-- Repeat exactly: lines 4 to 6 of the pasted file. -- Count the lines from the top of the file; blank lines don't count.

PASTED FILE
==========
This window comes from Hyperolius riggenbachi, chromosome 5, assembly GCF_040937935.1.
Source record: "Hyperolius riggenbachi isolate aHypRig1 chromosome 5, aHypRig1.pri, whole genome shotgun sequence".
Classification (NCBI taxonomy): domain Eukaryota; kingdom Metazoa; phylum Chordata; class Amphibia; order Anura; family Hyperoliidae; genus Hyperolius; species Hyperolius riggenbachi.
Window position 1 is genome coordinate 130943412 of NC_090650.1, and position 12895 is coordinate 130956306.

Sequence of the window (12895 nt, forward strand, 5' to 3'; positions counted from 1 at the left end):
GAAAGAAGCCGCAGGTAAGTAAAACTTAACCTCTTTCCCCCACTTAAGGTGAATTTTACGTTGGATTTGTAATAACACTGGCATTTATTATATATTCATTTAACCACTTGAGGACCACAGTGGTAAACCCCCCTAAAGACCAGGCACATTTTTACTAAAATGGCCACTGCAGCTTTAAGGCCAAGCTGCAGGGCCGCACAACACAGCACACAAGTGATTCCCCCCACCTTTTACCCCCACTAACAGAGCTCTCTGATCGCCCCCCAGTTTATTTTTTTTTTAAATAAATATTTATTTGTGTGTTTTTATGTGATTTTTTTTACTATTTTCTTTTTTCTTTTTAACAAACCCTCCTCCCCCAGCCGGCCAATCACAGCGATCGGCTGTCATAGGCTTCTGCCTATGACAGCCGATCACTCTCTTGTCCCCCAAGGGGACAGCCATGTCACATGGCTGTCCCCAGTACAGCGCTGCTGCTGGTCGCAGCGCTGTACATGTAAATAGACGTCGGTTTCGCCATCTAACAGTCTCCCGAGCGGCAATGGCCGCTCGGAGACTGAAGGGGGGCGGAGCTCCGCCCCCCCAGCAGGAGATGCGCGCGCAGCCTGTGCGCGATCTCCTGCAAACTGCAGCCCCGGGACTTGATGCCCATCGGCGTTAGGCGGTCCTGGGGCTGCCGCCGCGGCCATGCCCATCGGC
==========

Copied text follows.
Window position 1 is genome coordinate 130943412 of NC_090650.1, and position 12895 is coordinate 130956306.

Sequence of the window (12895 nt, forward strand, 5' to 3'; positions counted from 1 at the left end):
GAAAGAAGCCGCAGGTAAGTAAAACTTAACCTCTTTCCCCCACTTAAGGTGAATTTTACGTTGGATTTGTAATAACACTGGCATTTATTATATATTCATTTAACCACTTGAGGACCACAGTGGTAAACCCCCCTAAAGACCAGGCACATTTTTACTAAAATGGCCACTGCAGCTTTAAGGCCAAGCTGCAGGGCCGCACAACACAGCACACAAGTGATTCCCCCCACCTTTTACCCCCACTAACAGAGCTCTCTGATCGCCCCCCAGTTTATTTTTTTTTTAAATAAATATTTATTTGTGTGTTTTTATGTGATTTTTTTTACTATTTTCTTTTTTCTTTTTAACAAACCCTCCTCCCCCAGCCGGCCAATCACAGCGATCGGCTGTCATAGGCTTCTGCCTATGACAGCCGATCACTCTCTTGTCCCCCAAGGGGACAGCCATGTCACATGGCTGTCCCCAGTACAGCGCTGCTGCTGGTCGCAGCGCTGTACATGTAAATAGACGTCGGTTTCGCCATCTAACAGTCTCCCGAGCGGCAATGGCCGCTCGGAGACTGAAGGGGGGCGGAGCTCCGCCCCCCCAGCAGGAGATGCGCGCGCAGCCTGTGCGCGATCTCCTGCAAACTGCAGCCCCGGGACTTGATGCCCATCGGCGTTAGGCGGTCCTGGGGCTGCCGCCGCGGCCATGCCCATCGGC